Jepsen truly began building his brand in May 2018, with his beeswax product being made available in October. His plans for the future involve the inclusion of hemp in his products, as the hemp’s fibers make a quality replacement for plastic.

If I could start and run businesses for the rest of my life, I totally would.” -Waylon Jepsen, senior at CSU with a major in mathematics and founder of Humble Shapes

Jepsen said the road to creating his business and establishing his brand has been stressful and financially taxing, as well as a test to his character and determination. 

“It takes a lot of time,” Jepsen said. “That’s the biggest lesson for me: patience. Building a brand, you can’t do in a day. It has taught me to relax and take some deep breaths (and) enjoy the process.”

Rachel Roberts is the assistant director for the Institute for Entrepreneurship at CSU. The Institute for Entrepreneurship, while housed in the College of Business, is a free service provided by the University to aid all students with the process of creating and sustaining businesses. 

Roberts worked personally with Jepsen on planning and developing his brand, as well as teaching him the ins and outs of creating a business and making his brand mean more than just making a profit.

“When we got connected with Waylon (Jepsen), he already had a great foundation and had hit the ground running,” Roberts said. “What he needed was direction on where to go from there.” 

Jepsen worked with Roberts and her department on further developing his brand, establishing what it was he was trying to do with his business and his mission of sustainability, which helped him identify what was working and what wasn’t. 

“Most people think of entrepreneurship, like Mark Zuckerberg and Apple or Google, blowing up with big exits and having money,” Roberts said. “But in reality, 70% of our workforce is made up of small-business owners. Those small-business owners are the life-blood of our economy, so we need to make sure that we’re supporting on both ends.”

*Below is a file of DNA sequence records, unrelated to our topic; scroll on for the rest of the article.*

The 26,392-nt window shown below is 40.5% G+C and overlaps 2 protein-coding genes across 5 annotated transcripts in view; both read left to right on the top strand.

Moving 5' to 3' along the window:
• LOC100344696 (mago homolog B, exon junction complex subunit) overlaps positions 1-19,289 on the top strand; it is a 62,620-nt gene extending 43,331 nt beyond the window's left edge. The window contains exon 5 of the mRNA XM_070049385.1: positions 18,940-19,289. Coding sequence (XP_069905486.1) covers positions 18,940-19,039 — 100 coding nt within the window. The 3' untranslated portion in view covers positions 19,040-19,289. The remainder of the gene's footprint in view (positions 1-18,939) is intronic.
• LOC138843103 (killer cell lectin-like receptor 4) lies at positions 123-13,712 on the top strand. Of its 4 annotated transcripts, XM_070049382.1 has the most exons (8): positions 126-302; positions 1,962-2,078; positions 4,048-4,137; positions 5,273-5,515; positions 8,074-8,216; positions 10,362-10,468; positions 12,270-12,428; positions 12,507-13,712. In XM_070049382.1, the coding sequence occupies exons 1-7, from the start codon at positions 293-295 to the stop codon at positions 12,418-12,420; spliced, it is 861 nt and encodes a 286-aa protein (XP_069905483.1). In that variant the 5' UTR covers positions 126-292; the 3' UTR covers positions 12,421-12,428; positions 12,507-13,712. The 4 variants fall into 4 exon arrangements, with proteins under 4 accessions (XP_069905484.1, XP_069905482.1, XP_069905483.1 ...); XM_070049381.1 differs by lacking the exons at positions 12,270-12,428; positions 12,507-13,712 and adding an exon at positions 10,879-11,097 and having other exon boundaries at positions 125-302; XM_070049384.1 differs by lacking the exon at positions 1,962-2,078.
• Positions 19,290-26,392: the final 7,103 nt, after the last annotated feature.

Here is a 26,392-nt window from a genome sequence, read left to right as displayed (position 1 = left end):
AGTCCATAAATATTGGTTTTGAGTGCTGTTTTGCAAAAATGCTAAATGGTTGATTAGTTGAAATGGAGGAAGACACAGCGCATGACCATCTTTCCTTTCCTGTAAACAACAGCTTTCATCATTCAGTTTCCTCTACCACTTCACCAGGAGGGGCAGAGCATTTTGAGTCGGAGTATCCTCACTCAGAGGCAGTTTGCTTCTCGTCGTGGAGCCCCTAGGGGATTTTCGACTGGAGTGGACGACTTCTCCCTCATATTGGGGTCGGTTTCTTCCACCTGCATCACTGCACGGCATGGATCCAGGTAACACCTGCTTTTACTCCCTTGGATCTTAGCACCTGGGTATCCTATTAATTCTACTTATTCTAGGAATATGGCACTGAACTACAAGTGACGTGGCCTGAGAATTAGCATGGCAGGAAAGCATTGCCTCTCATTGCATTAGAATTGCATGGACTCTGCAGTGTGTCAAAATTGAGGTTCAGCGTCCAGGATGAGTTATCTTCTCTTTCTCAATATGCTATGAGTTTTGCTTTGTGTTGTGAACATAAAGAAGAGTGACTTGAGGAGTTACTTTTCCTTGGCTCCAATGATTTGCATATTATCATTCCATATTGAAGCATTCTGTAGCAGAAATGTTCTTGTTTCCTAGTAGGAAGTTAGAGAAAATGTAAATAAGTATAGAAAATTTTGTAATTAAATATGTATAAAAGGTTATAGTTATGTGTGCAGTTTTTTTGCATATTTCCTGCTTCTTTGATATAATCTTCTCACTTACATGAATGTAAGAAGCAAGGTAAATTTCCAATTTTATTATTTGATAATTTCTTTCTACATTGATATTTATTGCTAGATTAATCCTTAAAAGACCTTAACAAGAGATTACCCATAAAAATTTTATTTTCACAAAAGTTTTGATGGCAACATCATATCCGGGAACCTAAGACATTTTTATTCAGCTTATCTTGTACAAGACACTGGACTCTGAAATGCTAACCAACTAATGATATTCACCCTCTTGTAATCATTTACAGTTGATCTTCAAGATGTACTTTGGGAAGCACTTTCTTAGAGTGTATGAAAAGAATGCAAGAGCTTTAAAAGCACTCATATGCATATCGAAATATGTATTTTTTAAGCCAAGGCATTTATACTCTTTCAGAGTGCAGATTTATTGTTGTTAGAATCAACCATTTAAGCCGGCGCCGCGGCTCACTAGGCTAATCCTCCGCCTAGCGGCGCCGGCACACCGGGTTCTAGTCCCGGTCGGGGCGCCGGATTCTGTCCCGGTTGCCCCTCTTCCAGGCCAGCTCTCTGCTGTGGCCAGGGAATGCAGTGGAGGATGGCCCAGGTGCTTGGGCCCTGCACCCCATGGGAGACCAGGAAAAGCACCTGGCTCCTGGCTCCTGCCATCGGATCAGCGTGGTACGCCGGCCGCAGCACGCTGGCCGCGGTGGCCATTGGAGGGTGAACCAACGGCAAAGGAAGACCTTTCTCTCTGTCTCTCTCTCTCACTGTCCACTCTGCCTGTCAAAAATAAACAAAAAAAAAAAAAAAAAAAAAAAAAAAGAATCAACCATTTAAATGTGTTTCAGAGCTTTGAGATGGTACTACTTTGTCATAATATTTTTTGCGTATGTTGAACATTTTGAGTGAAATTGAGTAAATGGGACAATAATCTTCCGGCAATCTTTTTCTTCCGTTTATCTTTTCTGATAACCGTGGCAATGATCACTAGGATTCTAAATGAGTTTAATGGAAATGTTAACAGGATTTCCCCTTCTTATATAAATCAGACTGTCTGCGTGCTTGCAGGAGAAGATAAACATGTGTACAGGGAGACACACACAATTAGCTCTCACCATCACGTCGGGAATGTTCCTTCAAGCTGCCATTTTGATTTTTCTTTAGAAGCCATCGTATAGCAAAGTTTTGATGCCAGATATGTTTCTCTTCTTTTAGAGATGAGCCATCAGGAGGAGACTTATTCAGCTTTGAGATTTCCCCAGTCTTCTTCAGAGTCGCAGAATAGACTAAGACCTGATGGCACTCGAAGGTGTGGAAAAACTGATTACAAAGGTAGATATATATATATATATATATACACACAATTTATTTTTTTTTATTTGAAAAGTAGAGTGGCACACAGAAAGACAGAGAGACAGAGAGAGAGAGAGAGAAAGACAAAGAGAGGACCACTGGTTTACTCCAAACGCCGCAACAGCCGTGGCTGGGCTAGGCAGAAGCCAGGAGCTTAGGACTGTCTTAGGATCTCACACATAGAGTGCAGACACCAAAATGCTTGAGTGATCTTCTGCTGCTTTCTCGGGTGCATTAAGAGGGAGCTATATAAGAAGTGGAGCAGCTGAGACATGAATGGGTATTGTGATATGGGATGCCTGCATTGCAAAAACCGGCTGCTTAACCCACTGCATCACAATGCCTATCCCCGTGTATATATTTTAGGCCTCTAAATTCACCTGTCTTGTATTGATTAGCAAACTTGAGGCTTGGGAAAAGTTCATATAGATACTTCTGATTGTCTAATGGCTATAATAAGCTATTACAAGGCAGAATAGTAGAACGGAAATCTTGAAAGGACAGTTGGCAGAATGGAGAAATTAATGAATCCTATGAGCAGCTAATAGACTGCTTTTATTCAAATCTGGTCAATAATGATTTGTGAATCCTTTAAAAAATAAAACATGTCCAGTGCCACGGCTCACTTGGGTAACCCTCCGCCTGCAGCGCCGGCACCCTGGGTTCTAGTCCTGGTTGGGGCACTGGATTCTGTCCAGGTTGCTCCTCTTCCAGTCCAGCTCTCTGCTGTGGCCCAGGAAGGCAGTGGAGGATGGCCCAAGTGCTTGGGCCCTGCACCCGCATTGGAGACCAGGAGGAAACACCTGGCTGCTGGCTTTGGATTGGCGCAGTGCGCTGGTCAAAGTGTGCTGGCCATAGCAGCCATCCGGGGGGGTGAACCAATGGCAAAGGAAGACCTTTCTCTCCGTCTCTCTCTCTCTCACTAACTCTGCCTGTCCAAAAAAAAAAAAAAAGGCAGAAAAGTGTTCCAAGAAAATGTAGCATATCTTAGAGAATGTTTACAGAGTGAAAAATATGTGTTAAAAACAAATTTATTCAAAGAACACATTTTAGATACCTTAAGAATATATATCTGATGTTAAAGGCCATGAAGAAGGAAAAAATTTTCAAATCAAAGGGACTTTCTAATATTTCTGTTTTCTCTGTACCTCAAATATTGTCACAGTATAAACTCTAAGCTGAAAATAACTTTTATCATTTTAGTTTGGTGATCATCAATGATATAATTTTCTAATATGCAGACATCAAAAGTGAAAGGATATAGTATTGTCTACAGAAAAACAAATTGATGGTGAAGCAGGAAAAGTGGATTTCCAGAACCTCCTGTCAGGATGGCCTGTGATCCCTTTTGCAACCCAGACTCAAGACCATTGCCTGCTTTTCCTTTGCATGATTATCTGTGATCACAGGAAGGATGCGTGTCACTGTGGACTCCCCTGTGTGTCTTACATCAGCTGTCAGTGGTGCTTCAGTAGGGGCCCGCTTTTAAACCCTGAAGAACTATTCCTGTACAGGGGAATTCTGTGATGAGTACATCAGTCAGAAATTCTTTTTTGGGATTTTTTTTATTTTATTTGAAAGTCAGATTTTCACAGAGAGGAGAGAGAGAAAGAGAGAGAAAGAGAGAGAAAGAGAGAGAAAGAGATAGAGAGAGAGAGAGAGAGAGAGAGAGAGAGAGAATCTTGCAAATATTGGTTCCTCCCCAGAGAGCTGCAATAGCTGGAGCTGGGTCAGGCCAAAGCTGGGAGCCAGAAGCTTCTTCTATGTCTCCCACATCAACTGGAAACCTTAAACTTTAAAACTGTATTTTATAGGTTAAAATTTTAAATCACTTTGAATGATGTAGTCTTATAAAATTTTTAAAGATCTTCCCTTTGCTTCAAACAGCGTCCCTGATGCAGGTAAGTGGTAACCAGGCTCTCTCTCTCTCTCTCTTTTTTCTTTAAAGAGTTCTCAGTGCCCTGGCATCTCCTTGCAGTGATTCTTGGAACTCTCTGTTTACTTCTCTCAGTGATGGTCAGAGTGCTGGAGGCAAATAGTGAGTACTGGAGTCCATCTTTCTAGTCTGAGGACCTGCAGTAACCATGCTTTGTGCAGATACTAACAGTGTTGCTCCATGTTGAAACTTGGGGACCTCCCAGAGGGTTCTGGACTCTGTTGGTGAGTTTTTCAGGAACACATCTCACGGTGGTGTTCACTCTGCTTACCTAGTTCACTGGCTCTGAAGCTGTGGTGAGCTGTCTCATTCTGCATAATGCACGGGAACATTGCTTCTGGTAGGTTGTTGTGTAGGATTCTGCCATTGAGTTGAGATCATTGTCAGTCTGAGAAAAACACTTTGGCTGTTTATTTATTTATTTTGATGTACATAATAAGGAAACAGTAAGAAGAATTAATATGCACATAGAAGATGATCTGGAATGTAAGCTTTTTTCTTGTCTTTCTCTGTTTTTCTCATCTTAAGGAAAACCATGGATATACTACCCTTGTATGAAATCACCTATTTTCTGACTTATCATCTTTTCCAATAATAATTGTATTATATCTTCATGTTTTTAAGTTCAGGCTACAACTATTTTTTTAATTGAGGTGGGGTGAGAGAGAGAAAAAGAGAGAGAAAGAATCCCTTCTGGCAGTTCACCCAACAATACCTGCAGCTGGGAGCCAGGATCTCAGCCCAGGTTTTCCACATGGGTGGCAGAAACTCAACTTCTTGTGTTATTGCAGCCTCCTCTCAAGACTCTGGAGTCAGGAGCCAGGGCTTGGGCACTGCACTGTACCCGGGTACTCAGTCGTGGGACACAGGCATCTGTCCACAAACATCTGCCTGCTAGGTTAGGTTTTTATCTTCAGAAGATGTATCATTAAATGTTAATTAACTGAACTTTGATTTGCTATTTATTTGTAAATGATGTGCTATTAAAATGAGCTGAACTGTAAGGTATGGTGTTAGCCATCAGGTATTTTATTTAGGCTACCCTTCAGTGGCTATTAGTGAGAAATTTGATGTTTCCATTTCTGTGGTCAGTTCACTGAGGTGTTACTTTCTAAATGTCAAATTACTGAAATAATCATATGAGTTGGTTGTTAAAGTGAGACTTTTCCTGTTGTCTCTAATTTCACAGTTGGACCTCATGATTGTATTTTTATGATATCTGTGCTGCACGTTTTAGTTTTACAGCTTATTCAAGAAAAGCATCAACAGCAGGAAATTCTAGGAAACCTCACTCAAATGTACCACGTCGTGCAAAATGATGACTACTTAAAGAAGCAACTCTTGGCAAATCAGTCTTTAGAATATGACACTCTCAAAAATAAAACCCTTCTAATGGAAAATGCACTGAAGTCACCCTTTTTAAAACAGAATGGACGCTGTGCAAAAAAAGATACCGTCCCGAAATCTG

Roberts said Jepsen is currently in the stage where he is receiving mentorship through the Venture Rams program, where he is working with outside community members. Jepsen is working with a team of mentors that are helping him grow and expand his business model.

“Our program is designed so that, as you go through the process, if it’s not for you, you find that out pretty quickly so as to save your time, money and energy,” Roberts said. “What makes Waylon (Jepsen) unique is his persona and attitude: everything he has brought to the table. He is really excelling, which we don’t find as often as we would like to.”

Roberts said starting a business is a very intense process. While there is joy in it, there is stress as well. Balancing a professional work life, studies, a business and a social life that leaves you fulfilled is a lot to juggle all at once. 

“It’s exciting to see individuals like Waylon (Jepsen) who don’t necessarily have a business background go through it the right way with a business model that is trying to make the world a better place,” Roberts said.

Dorina Vida can be reached at or on Twitter @simply_she_.